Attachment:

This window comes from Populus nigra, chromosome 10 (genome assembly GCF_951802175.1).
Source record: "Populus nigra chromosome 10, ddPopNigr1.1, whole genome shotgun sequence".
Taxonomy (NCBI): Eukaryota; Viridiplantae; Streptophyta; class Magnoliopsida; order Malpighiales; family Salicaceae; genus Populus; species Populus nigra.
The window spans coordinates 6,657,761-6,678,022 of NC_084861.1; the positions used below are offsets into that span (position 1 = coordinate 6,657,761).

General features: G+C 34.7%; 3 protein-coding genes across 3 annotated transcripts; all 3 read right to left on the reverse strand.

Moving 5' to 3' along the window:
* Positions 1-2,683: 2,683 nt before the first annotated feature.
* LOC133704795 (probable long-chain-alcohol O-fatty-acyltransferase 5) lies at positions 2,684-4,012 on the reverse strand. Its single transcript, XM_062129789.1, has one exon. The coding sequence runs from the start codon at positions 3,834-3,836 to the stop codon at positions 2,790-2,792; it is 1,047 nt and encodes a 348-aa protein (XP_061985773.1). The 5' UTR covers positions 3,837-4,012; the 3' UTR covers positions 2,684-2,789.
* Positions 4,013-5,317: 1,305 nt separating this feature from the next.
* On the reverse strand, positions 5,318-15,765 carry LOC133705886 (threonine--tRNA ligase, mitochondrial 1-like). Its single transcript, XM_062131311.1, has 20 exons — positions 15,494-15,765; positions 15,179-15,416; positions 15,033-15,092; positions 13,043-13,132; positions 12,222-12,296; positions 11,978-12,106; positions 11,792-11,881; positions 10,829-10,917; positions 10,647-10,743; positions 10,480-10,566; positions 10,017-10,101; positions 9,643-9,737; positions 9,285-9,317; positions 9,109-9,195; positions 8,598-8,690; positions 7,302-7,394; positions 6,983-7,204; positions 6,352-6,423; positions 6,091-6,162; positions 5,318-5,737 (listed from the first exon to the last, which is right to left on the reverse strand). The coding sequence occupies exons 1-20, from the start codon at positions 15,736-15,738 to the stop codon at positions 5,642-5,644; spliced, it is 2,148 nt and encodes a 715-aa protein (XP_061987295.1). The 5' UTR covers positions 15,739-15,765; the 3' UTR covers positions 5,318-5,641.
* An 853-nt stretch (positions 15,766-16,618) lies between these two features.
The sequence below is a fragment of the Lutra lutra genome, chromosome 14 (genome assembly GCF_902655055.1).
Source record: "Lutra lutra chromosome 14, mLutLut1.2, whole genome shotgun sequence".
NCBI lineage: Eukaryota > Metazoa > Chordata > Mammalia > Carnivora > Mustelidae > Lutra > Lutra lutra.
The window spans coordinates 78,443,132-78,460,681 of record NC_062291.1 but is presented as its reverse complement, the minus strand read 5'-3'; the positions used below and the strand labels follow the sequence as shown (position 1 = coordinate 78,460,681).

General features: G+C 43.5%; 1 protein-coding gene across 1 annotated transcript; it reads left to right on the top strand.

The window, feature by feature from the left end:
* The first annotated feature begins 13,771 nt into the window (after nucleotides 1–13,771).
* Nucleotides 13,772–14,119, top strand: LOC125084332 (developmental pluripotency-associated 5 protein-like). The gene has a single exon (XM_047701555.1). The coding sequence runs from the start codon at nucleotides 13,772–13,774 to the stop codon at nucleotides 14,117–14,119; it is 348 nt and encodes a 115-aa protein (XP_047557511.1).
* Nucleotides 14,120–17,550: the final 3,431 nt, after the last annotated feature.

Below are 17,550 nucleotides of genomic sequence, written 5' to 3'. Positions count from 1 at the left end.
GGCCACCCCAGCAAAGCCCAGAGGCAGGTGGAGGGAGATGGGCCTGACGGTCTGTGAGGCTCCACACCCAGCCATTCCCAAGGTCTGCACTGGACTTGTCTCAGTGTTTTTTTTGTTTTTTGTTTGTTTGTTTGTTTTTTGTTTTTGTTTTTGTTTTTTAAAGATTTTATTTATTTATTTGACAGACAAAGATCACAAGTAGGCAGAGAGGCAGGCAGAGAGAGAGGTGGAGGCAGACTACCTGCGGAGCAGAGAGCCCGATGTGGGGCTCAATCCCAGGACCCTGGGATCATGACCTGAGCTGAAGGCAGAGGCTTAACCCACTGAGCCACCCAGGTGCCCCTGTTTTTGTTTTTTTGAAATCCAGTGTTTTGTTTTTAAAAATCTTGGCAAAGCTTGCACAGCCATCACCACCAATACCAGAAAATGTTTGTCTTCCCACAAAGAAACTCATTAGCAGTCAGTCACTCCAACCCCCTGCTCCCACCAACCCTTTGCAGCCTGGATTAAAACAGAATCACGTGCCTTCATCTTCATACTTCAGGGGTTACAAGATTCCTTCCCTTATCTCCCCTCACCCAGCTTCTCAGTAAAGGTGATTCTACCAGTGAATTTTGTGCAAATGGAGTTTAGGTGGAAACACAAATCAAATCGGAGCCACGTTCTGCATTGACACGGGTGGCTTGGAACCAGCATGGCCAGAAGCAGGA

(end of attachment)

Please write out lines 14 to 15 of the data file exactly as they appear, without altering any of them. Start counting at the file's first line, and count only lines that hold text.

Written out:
NCBI lineage: Eukaryota > Metazoa > Chordata > Mammalia > Carnivora > Mustelidae > Lutra > Lutra lutra.
The window spans coordinates 78,443,132-78,460,681 of record NC_062291.1 but is presented as its reverse complement, the minus strand read 5'-3'; the positions used below and the strand labels follow the sequence as shown (position 1 = coordinate 78,460,681).